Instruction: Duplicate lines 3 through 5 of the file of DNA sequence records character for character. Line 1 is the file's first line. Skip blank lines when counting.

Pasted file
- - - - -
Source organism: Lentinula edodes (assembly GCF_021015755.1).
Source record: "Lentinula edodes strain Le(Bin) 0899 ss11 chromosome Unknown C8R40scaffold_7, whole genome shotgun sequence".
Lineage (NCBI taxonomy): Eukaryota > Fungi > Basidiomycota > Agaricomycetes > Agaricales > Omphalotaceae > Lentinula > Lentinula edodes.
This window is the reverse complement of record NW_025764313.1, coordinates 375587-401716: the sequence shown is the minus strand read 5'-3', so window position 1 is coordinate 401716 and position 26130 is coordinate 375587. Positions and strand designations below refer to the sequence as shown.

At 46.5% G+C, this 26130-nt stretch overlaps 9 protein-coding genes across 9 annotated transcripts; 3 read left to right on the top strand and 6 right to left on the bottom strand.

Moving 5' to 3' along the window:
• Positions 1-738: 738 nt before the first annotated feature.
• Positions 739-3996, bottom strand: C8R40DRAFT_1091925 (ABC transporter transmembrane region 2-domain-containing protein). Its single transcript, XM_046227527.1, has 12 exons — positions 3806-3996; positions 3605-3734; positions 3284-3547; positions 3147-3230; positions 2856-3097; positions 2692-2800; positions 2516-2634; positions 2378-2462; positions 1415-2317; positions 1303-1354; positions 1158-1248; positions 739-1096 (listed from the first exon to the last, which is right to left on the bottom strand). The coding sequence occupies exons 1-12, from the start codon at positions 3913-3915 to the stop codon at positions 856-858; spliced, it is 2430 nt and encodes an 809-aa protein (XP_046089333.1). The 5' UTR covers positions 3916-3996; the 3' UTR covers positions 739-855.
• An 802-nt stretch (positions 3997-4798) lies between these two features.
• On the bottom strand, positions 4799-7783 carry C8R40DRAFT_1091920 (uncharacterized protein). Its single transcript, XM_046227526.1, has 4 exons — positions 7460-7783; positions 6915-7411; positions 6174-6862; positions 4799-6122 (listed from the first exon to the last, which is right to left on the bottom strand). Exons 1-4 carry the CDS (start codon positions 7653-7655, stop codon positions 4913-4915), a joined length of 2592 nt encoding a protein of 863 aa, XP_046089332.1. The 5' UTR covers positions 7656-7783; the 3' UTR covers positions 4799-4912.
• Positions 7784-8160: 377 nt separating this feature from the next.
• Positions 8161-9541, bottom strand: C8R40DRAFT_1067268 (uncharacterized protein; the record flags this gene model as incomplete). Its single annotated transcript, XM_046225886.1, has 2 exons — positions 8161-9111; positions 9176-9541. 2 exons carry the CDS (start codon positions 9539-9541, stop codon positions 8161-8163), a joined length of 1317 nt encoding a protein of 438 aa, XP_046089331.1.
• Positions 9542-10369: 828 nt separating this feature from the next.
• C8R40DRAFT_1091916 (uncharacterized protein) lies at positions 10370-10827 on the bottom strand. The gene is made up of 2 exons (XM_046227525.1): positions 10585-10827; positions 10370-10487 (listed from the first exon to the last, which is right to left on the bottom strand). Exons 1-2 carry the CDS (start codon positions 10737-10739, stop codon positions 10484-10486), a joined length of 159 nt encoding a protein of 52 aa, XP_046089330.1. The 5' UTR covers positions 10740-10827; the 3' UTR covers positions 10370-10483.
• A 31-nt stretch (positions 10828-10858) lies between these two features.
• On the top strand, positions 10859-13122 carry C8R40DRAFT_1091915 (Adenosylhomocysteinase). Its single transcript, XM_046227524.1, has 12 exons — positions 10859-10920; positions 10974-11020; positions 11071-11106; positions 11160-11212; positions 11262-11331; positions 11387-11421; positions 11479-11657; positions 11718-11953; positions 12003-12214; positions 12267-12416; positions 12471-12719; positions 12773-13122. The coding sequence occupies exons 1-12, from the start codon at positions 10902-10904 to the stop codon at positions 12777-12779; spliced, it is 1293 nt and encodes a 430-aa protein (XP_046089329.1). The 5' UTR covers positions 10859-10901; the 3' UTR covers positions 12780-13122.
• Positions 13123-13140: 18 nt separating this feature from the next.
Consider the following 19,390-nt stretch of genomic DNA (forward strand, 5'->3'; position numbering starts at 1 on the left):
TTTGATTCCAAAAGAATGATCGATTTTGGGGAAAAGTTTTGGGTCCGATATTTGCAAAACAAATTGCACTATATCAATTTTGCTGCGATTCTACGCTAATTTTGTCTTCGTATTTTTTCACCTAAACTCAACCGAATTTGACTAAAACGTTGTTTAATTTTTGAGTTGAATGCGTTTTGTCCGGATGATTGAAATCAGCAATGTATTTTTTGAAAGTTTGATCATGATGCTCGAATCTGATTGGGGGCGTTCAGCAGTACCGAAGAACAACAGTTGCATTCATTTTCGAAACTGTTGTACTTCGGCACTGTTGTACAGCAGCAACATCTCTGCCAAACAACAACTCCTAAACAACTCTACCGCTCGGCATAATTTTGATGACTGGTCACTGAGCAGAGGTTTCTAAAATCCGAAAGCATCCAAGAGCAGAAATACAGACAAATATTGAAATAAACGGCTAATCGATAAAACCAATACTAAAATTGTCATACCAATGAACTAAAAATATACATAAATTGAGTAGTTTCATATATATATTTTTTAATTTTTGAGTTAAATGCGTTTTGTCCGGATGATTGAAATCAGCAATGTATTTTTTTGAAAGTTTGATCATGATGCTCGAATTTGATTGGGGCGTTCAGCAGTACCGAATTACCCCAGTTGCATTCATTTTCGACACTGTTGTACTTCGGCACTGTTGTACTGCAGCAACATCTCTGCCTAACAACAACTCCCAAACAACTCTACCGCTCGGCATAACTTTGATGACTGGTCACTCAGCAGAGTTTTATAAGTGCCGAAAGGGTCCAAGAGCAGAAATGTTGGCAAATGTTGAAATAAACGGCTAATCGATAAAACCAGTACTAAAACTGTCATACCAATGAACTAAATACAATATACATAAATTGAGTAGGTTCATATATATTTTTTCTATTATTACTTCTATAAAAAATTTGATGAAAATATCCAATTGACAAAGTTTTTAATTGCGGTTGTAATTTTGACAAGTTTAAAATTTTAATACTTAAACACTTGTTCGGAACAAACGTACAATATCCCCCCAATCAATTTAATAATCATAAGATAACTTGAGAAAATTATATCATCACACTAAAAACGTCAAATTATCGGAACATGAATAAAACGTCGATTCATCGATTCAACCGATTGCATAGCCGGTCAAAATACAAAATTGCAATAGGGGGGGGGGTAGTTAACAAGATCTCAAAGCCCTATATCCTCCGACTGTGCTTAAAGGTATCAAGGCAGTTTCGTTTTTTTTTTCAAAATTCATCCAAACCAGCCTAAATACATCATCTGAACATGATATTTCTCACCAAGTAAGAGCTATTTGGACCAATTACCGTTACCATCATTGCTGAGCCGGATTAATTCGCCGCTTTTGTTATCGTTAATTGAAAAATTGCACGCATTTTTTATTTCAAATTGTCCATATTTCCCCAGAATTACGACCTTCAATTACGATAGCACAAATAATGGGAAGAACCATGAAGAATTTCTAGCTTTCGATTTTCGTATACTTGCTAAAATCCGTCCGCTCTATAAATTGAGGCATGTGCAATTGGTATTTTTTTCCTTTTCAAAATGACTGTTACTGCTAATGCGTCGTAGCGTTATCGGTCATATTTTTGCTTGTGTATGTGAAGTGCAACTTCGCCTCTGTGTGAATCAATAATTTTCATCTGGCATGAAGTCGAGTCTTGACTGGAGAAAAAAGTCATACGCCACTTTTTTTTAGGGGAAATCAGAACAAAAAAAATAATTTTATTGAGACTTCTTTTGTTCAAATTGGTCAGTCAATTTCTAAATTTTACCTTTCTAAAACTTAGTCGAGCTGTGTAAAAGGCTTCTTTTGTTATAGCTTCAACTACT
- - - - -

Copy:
Lineage (NCBI taxonomy): Eukaryota > Fungi > Basidiomycota > Agaricomycetes > Agaricales > Omphalotaceae > Lentinula > Lentinula edodes.
This window is the reverse complement of record NW_025764313.1, coordinates 375587-401716: the sequence shown is the minus strand read 5'-3', so window position 1 is coordinate 401716 and position 26130 is coordinate 375587. Positions and strand designations below refer to the sequence as shown.

At 46.5% G+C, this 26130-nt stretch overlaps 9 protein-coding genes across 9 annotated transcripts; 3 read left to right on the top strand and 6 right to left on the bottom strand.